Does writing/publishing/marketing get any easier with each story/novel published?
I sure hope it does! My next novel is waiting to burst out of my head.
Dog, Cat, Or?
Dog. Someday soon!
Any vacation would be ideal in the current times ?
Favorite book cover?
The cover of Purple Lotus, designed by the super talented Brigid Pearson.
It’s hard to pick one favorite when you’ve grown up with Hindi film songs. I can listen to the R.D. Burman/Kishore Kumar magic from the 70s all day. Also, Andy Williams’ version of Moon River is such a soulful, timeless classic. Oh, and Michael Jackson’s Thriller album.
Favorite painting/ work of art?
A dear friend, who’s now a well-known Atlanta area artist, gifted me one of her original works during a particularly rough phase in my life. The cheerful painting, of a kitchen window with bright red and yellow valance, brought so much sunshine into my life when I needed it the most. It will forever remain my most favorite work of art.
Any Lit Festival anecdote you want a share? A great meeting with a fan? An epiphany?
I haven’t been to a lit festival as an author yet, thanks to covid.
Do you have a favorite film, or two, or three?
Tom and Jerry cartoons, the 1994 animated The Lion King, Hitchcock’s Rebecca , Hrishikesh Mukherjee’s Anand.
What is your favorite Austen novel, and film adaptation? Why?
Unmarriageable by Soniah Kamal transports Jane Austen’s timeless characters to a South Asian culture and a modern time. What’s not to love?
Recommend a Small Press and/or Literary Journal?
My awesome publisher, She Writes Press, is at the forefront of addressing the publishing industry’s whiteness problem. They have been incredibly supportive of my publishing goals.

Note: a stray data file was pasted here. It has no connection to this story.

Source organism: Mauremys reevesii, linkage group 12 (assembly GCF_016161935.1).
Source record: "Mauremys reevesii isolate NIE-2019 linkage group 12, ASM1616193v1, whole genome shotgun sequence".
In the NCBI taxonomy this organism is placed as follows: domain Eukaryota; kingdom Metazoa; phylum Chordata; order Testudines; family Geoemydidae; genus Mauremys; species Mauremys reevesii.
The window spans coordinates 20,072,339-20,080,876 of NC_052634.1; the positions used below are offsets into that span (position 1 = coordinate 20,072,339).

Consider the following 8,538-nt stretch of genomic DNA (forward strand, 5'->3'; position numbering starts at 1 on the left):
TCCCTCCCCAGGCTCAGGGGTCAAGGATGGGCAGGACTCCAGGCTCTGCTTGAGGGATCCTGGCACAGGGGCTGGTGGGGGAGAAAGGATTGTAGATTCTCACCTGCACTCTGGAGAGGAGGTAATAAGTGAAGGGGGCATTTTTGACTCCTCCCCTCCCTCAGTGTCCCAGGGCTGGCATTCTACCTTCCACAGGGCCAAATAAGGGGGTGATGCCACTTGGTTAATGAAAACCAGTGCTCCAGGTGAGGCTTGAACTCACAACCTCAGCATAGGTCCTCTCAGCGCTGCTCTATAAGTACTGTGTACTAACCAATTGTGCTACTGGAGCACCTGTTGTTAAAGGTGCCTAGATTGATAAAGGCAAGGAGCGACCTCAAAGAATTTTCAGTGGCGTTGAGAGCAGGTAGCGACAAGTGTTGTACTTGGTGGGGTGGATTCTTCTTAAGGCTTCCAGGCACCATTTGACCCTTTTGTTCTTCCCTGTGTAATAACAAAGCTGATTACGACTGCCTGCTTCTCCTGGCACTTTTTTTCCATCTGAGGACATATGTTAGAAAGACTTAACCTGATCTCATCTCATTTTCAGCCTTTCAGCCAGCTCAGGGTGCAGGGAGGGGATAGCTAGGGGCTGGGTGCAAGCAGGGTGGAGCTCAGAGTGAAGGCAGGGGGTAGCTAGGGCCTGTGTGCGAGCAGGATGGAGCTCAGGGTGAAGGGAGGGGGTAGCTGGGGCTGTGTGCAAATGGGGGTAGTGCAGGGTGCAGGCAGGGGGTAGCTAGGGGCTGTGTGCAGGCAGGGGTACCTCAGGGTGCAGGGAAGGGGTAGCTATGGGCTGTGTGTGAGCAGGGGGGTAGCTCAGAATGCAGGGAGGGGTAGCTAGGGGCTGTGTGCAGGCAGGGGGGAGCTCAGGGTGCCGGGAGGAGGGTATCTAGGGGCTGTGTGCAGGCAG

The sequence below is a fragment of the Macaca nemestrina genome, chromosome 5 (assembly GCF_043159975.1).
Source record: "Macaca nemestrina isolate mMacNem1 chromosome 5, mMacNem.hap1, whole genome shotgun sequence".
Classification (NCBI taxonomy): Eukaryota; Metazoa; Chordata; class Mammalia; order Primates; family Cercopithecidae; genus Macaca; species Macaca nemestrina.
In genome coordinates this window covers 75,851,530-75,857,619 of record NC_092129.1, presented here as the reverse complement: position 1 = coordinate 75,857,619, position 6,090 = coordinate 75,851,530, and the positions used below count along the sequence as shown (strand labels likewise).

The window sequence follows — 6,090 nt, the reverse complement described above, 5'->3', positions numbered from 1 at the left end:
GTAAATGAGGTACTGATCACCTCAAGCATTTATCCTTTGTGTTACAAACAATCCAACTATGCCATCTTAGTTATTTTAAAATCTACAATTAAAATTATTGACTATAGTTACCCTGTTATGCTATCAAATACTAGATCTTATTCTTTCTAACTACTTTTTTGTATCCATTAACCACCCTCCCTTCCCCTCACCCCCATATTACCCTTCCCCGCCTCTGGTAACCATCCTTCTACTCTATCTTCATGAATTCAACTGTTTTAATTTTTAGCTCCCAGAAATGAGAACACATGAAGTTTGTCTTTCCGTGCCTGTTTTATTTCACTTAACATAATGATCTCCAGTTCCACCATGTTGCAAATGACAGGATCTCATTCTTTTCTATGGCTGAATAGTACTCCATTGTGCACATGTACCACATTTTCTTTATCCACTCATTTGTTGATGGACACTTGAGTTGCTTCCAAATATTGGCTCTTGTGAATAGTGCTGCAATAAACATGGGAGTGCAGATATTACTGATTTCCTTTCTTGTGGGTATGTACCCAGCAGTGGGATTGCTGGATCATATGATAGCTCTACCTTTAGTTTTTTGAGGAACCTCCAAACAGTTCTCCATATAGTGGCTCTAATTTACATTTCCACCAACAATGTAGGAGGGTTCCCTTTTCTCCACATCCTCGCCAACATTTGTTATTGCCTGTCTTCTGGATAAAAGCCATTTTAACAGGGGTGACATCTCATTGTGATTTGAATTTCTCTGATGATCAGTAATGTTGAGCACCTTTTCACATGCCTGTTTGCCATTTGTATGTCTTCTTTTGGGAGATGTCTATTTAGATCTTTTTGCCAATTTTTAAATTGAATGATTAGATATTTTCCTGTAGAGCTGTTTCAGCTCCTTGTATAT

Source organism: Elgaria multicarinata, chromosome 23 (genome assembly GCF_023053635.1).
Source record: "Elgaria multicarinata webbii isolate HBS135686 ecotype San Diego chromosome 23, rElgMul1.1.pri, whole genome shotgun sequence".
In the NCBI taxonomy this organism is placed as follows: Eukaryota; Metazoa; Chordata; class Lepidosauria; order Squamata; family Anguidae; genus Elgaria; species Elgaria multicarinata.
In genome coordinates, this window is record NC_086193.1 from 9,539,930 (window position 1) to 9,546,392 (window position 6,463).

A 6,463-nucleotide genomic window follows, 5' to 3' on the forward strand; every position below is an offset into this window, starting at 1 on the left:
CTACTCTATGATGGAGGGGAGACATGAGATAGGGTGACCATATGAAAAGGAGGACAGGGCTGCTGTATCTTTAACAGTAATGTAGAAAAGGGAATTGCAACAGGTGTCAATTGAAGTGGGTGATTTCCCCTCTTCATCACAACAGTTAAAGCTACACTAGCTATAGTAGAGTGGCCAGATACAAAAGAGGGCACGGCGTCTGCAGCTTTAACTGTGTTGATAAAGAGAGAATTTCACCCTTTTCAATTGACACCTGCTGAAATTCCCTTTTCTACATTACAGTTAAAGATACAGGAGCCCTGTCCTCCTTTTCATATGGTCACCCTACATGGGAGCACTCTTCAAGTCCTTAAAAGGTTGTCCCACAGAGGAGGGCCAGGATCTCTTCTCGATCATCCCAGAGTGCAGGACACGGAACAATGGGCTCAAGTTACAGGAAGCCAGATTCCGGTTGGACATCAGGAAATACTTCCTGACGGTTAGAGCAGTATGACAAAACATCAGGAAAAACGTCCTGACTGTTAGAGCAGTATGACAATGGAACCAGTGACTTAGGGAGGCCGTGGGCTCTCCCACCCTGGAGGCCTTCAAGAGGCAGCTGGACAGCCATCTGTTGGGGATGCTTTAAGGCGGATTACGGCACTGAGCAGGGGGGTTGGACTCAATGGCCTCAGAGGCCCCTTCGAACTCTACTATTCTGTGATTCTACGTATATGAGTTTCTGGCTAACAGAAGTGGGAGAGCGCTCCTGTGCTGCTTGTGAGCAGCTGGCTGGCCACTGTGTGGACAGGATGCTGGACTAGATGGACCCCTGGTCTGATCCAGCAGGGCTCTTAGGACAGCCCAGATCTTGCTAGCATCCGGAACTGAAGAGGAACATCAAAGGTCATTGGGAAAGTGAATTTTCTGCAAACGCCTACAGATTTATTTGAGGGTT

Last impulse book buy and why?
I’m constantly buying books written by South Asian-American authors. I ordered Shabnam Samuel’s, A Fractured Life, recently after Amazon recommended it to me. I was interested because the memoir is partly set in Cuttack, where I spent the first six years of my life. I finished this deeply moving story of abandonment, sadness, courage and hope in a couple of sittings. If you like memoirs, I highly recommend this book.
Read the Drunk on Ink Interview with Shabnam Samuel and A Fractured Life
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Ruth Franklin: Shirley Jackson A Rather Haunted Life, biography
Colleen Oakley: Before I Go, a novel
Emily Midorikawa: A Secret Sisterhood: The literary friendships of Jane Austen, Charlotte Bronte, George Eliot, and Virginia Woolf, biography
Shabnam Samuel: A Fractured Life, memoir
Elise Hooper: The Other Alcott, a novel
Anne Boyd Rioux: Meg, Jo, Beth, Amy: The Story of Little Women and Why It Still Matters, non fiction
Devoney Looser: The Making of Jane Austen, non fiction
Kristen Miller Zohn: The Currency of Taste- Gibbons Georgian Silver, coffee table book
Vanessa Hua, A River of Stars, novel
Chaitli Sen, The Pathless Sky, novel
Sonya Huber, Pain Woman Take Your Keys, memoir
Kathy Wilson Florence, Three of Cups, a novel
Sara Luce Look, Charis Books and More, independent book store
S J Sindu, Marriage of a Thousand Lies, a novel
Rosalie Morales Kearns, Kingdom of Men, a novel
Saadia Faruqi, Meet Yasmin, children’s literature
Rene Denfeld: The Child Finder, a novel
Jamie Brenner, The Husband Hour, a novel
Sara Marchant, The Driveway has Two Sides, memoir
Kirsten Imani Kasai, The House of Erzulie, a novel
Thrity Umrigar, The Secrets Between Us, novel
John Kessel, Pride and Prometheus, novel
Lisa Romeo, Starting with Goodbye: A Daughter’s Memoir of Love After Loss
Rachel May, An American Quilt: Unfolding a Story of Family and Slavery
Rebecca Entel, Fingerprints of Previous Owners, novel
Jamie Sumner, Unbound: Finding from Unrealistic Expectations of Motherhood
Falguni Kothari, My Last Love Story, novel
Tanaz Bathena, A Girl Like That, YA novel